Conference Dates: 24 - 26 February 2021
Conference Venue: Aga Khan Centre, London, UK
Abstracts Submissions: 30 April 2020 (midnight GMT)
Acceptance Decisions: 30 June 2020
This conference will explore the Central Asian roots of Islamic intellectual traditions by focusing on the origins of the doctrinal, ritual, intellectual and theological aspects which have emerged from this region and have had a decisive influence on how Islam further developed and flourished.
The conference will investigate the dominant Sunni traditions of this region, as well as those of major Shi'i groups such as the Twelver Shi'a and the Ismailis. It will also cover other religious movements which have had historical or doctrinal affiliation with the Shi'i and Sunni Muslims, including various movements such as the Karramiyya, Malamatiyya and others. The influence of key scholars and theologians will be examined as well as the ideas, practices and traditions of the peoples of Central Asia.
Central Asia, in the modern context, has been mainly defined as the territory occupied by the five former Soviet republics of Kazakhstan, Kyrgyzstan, Tajikistan, Turkmenistan and Uzbekistan. However, historically the term Central Asia covers a broader geographical area, and has variously referred also to regions of present-day Mongolia, Afghanistan, northern and western Pakistan, north-eastern Iran (also known as Khurasan), Kashmir, Xinjiang in western China, and southern Siberia in Russia. Culturally, Khurasan, in its strict sense, comprised the cities of Nishapur and Tus (now in Iran), Balkh and Herat (now in Afghanistan), Merv (now in Turkmenistan), Samarkand and Bukhara (now in Uzbekistan), and Khujand and Panjakent (now in Tajikistan). However, the name Khurasan was used to designate an even larger region that encompassed most of Transoxania (Fara-rud in Persian and in Arabic Ma wara' al-nahr) and Sogdiana in the north, whilst extending westward to the Caspian Sea, southward to the Sistan desert, and eastward to the Hindu Kush mountains of Afghanistan. The toponym Transoxiana has also been used to refer to parts of Central Asia which correspond approximately to modern-day Uzbekistan, Tajikistan, southern Kyrgyzstan and south-west Kazakhstan — in essence the region between the Amu Darya and the Syr Darya (the Oxus and Jaxartes rivers of the ancient Greeks).
The roots of many intellectual and doctrinal aspects of Islam in their Sunni as well as Shiʿi interpretations can be traced back to this region, not least because Central Asia is the birthplace of prominent scholars and theologians of both the Sunni and Shi'i traditions, such as Abu Hanifa (d. 150 AH / 767 CE ), Muhammad b. Musa al-Khwarizmi (d. 235 AH / 850 CE), al-Hakim al-Tirmidhi (d. 279 AH / 892 CE), Muhammad al-Bukhari (d. 256 AH / 870 CE), Abu Nasr al-Farabi (d. 339 AH / 951 CE), Abu Rayhan al-Biruni (d. 440 AH / 1048 CE), Abu Ali b. Sina (d. 428 AH / 1037 CE), Abu Hatim al-Razi (d. 322 AH / 934 CE), Muhammad b. Ahmad al-Nasafi (d. 332 AH / 943 CE), Abu Ya'qub al-Sijistani (d. 361 AH / 971 CE), Nasir-i Khusraw (d. 465 AH / 1072 CE), Abd Allah al-Ansari (d. 481 AH / 1089 CE), Abu Hamid al-Ghazali (d. 505 AH / 1111 CE), Muhammad b. Abd al-Karim al-Shahrastani (d. 548 AH / 1153 CE) and Nasir al-Din al-Tusi (d. 672 AH / 1274 CE). In addition, many of the principal doctrinal and intellectual aspects of Islam attest to the influence of the Central Asian milieu. Some of these aspects are unique to the region and others are now considered to be essential for an understanding of how Islam has been perceived and practiced throughout its long and complex history.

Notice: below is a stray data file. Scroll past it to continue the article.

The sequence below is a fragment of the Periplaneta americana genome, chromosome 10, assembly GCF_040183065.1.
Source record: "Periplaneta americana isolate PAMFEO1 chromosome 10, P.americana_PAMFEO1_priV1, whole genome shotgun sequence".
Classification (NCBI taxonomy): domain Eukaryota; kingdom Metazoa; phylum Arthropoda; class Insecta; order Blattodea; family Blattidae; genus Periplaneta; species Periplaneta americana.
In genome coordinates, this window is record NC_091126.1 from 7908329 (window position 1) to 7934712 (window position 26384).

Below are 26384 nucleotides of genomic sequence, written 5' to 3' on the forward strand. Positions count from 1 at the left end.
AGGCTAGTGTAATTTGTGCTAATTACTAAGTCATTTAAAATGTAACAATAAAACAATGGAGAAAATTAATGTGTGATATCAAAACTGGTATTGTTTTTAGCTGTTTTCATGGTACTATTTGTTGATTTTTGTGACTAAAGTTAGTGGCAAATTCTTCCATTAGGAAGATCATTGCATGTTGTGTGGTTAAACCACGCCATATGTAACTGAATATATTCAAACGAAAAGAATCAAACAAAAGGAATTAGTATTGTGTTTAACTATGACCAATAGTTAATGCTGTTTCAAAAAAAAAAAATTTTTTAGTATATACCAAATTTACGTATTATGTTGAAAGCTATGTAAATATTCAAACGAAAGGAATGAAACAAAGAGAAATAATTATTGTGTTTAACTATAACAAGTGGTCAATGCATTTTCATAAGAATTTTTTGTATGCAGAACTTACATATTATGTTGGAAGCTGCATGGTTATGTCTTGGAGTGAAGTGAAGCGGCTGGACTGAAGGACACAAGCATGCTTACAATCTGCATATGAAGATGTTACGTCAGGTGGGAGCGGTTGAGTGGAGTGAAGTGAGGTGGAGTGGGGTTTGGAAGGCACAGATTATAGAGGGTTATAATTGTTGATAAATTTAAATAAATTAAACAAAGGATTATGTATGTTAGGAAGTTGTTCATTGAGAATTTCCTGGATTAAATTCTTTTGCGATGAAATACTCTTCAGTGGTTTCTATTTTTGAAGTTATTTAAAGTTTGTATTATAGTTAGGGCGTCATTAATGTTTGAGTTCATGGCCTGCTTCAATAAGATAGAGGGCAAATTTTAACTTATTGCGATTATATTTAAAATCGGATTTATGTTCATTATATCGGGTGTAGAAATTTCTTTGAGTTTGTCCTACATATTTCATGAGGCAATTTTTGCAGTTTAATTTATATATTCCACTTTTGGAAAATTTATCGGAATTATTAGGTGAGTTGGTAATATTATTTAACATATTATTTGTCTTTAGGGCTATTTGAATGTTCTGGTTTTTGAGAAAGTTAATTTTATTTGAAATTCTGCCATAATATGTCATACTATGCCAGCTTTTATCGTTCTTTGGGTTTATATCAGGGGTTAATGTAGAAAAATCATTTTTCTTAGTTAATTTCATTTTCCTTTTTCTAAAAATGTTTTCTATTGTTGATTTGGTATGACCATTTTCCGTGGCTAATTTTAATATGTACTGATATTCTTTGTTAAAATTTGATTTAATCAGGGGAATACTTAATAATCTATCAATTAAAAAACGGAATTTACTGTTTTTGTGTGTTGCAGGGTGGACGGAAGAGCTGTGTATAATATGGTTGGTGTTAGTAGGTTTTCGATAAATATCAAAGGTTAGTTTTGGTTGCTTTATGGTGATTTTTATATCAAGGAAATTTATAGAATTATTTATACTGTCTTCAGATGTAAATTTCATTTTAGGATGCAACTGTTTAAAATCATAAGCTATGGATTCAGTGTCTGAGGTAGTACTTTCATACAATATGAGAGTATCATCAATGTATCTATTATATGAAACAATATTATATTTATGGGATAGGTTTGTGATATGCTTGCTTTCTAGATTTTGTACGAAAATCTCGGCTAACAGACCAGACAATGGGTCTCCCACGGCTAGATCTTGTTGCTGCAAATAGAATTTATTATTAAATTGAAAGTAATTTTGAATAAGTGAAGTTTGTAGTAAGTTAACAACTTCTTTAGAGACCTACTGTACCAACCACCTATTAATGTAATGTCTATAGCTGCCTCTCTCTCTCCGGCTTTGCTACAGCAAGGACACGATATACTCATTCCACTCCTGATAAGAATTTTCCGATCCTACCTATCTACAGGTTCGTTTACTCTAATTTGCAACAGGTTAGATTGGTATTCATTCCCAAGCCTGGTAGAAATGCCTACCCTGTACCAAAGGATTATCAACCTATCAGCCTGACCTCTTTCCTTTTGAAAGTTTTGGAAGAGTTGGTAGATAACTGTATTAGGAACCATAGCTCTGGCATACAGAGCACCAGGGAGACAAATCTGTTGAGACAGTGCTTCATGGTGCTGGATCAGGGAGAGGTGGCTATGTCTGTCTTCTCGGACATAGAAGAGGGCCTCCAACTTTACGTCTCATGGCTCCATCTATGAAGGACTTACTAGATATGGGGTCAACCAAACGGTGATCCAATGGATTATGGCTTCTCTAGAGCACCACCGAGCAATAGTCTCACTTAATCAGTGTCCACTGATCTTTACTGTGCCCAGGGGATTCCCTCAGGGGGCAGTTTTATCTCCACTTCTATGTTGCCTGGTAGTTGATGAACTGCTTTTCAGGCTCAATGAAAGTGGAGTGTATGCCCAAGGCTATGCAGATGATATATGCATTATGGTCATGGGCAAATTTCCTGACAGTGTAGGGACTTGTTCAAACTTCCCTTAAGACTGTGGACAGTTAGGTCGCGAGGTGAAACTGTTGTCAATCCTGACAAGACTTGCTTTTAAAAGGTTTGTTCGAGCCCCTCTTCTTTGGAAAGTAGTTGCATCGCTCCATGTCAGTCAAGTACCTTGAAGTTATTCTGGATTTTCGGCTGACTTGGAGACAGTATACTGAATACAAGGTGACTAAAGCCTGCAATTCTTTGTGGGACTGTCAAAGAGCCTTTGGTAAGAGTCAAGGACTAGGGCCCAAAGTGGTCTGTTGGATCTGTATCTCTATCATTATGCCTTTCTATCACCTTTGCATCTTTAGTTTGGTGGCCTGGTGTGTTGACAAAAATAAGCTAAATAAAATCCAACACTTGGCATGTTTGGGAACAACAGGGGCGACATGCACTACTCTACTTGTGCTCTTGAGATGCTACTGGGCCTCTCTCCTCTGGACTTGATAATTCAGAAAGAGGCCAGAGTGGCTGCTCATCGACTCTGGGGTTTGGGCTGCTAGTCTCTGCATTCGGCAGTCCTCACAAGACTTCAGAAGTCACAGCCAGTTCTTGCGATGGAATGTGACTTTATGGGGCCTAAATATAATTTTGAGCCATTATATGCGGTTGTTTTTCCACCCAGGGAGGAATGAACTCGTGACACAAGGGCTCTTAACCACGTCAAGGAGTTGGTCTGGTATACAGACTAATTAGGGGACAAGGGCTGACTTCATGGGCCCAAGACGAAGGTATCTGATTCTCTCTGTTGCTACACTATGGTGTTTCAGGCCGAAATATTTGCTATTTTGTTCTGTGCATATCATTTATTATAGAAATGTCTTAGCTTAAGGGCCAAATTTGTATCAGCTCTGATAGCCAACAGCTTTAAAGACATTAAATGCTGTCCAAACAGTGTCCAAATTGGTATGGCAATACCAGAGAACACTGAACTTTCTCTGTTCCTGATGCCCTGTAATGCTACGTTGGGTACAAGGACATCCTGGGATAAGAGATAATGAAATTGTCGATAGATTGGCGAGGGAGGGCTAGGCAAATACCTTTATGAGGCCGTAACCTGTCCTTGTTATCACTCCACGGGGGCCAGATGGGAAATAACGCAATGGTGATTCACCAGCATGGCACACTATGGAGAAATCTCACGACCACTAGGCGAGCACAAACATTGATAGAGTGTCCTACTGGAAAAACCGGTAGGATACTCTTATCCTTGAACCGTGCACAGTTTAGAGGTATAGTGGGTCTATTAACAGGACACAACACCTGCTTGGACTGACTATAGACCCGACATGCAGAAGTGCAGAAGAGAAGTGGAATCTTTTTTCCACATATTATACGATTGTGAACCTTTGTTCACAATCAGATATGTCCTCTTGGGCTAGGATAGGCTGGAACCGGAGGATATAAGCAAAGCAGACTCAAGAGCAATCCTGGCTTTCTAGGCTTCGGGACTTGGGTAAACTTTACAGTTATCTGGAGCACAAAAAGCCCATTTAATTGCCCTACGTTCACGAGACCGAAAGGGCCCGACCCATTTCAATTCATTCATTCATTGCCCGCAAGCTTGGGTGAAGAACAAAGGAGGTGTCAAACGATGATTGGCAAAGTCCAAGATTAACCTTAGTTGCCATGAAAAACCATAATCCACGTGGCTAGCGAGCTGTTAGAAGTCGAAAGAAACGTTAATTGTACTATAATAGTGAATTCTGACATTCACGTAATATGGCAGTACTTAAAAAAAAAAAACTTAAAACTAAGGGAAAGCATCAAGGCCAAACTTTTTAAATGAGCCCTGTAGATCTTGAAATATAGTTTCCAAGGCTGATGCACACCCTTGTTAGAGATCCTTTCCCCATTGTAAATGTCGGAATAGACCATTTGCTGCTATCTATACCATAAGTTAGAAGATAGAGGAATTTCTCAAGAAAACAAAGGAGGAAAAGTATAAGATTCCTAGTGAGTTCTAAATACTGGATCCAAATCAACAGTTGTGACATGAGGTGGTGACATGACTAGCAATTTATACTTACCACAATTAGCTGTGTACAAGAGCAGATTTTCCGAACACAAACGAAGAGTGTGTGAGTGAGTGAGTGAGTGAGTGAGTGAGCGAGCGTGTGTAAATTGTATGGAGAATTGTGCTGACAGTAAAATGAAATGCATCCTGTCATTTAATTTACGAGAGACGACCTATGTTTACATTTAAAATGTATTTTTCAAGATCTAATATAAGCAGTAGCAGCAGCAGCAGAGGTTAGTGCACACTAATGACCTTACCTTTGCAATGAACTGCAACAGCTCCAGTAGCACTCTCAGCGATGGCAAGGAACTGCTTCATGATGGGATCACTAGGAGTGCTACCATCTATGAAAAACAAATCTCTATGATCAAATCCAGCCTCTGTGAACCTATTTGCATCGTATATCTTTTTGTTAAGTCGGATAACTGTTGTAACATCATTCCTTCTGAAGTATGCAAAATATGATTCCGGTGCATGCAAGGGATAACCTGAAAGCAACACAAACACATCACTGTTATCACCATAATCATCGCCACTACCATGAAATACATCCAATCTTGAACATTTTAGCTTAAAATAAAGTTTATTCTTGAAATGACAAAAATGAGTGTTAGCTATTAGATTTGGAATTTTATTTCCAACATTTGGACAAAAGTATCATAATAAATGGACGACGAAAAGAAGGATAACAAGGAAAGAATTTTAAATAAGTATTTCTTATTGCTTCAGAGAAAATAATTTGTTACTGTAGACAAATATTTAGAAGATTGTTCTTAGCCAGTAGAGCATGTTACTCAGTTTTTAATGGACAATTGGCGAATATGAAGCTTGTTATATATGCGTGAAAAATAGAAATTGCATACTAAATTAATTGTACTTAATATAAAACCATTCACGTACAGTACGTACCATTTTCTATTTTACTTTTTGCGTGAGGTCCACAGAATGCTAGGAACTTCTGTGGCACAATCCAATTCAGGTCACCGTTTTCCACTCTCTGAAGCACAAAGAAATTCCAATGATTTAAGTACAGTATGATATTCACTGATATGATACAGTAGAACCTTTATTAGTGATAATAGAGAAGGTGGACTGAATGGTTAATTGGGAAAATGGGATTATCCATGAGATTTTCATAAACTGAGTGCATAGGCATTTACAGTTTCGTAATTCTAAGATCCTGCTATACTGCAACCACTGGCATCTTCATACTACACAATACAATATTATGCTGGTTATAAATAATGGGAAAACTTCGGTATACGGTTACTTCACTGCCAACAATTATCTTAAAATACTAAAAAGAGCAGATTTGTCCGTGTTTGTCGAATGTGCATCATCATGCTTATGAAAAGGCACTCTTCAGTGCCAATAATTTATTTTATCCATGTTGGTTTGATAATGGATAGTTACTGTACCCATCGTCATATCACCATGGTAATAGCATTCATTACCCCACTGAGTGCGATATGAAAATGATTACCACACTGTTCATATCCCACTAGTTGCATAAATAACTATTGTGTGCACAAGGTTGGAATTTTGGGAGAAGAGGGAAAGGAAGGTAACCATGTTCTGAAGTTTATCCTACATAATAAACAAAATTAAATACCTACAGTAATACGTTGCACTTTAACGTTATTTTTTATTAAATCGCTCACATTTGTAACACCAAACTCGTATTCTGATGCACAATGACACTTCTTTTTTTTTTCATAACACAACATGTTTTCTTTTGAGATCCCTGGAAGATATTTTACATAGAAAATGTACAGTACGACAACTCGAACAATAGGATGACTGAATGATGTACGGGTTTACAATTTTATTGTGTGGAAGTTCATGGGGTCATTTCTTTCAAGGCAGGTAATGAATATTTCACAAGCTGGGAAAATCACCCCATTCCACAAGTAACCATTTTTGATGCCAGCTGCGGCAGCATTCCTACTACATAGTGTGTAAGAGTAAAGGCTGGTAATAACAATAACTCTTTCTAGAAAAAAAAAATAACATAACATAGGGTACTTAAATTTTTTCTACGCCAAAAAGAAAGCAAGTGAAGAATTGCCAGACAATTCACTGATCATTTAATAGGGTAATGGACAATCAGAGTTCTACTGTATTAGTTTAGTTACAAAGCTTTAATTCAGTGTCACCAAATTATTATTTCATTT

The following themes will be explored during the conference:
- the role of various Islamic groups in the Islamisation of Central Asia
- the contributions of Central Asian intellectuals to the formation of key philosophical and theological debates
- the Central Asian roots of Muslim rituals, including those which are specific only to this region
- the contribution of Central Asian intellectuals to the formation of Islamic law
- the spread and development of forms of Shiʿi Islam in the region
- intellectual interactions between the various Shiʿi and non-Shiʿi groups in the region
- Sufism in Central Asia
- interactions between Muslim and non-Muslim local traditions in Central Asia
- museumology, art and material culture in the newly-emerged states of Central Asia.
Submitting your panel proposal
To apply for the conference, please send your paper title, an abstract of 500 words and your academic CV to firstname.lastname@example.org.
We particularly welcome proposals for whole panels curated around certain themes or methodologies. Panels will ideally include four individual papers, but panel of three individual papers will also be considered.